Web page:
• 7. COMPARISON IMAGES • The first image is from Ultima III which has no fogging present but only contains 2D graphics, the second is from Turok: Dinosaur Hunter which has 3D graphics but contains much fogging, and the last is from Spyro The Dragon which contains 3D graphics and no fogging is present at all.
  • 8. RESOLUTION • Going forward a bit now to 2000 and 2006, what’s special about these two dates? In 2000 we had the release of the PS2 and in 2006 the release of the PS3, during those 6 years there had been many breakthroughs in CPU and Graphics card processing power. When the PS2 first came out the maximum resolution we could have was 480p which was good for the time, when the PS3 came out it came with a built in Bluray player and the nessessary components in order to output 1080p HD video which was amazing for the time, since at the time many people still didn’t have HD TV's. Resolution is ALWAYS a limitation of the console with different consoles having different resolutions which actually has come to spark some controversy within the gaming community with the newer generation of gaming consoles which I will go into more detail in the next slide. PlayStation 2 Playstation 3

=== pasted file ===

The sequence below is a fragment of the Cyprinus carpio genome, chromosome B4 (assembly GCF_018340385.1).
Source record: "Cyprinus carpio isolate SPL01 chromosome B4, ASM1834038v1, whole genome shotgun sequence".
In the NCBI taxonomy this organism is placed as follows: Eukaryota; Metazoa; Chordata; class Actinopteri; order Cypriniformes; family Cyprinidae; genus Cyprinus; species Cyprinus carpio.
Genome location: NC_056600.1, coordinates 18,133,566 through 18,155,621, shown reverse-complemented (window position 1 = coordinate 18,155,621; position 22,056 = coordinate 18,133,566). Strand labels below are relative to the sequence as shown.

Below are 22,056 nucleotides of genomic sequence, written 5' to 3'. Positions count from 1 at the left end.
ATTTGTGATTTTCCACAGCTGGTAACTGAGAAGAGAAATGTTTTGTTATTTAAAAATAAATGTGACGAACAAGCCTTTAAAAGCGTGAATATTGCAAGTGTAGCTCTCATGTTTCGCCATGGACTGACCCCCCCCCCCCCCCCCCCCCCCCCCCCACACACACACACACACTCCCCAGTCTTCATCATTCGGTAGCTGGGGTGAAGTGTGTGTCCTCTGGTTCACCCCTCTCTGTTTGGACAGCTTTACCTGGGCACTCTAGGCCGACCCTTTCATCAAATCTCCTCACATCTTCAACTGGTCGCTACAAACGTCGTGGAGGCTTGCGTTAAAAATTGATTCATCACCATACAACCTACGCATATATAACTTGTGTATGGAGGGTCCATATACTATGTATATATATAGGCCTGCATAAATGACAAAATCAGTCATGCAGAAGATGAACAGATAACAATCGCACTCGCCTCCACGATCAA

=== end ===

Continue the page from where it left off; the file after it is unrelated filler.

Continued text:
• 9. XBOX ONE VS PS4 • Currently within the gaming community there is a lot of debate going on about how the Xbox One upscales 720p to 1080p with most games whereas the PS4 displays true 1080p. A game which is a great example of this is “Call of Duty: Ghosts” which runs at 720p on the Xbox One and 1080p on the PS4, this is due to the Xbox One having weaker hardware than the PS4 in terms of CPU and Graphics Card power. Because of this people expect the Xbox One version to have a lower level of detail and not as good visuals compared to the PS4 version, though in reality if you compare the two side by side it is actually quite hard to tell the difference, they both run at a solid frame rate of 60FPS so they run just as smooth as each other, but because of the Xbox One having weaker hardware the developers had to sacrifice resolution in order to get a higher frame rate or the game may look choppy when played.
  • 10. XBOX ONE VS PS4 CONTINUED • This is a comparison between the Xbox One and PS4 versions of COD: Ghosts. As you can see there really is not any different, if you were to look at one then the other you’d think they’re on the same console.
  • 11. SOURCES • http://www.gamasutra.com/view/feature/131581/lessons_in_color_theory_fo r_spyro_.php?print=1 • http://www.forbes.com/sites/erikkain/2013/11/03/call-of-duty-ghosts- launches-at-the-center-of-xbox-one-controversy/ • http://en.wikipedia.org/wiki/Open_world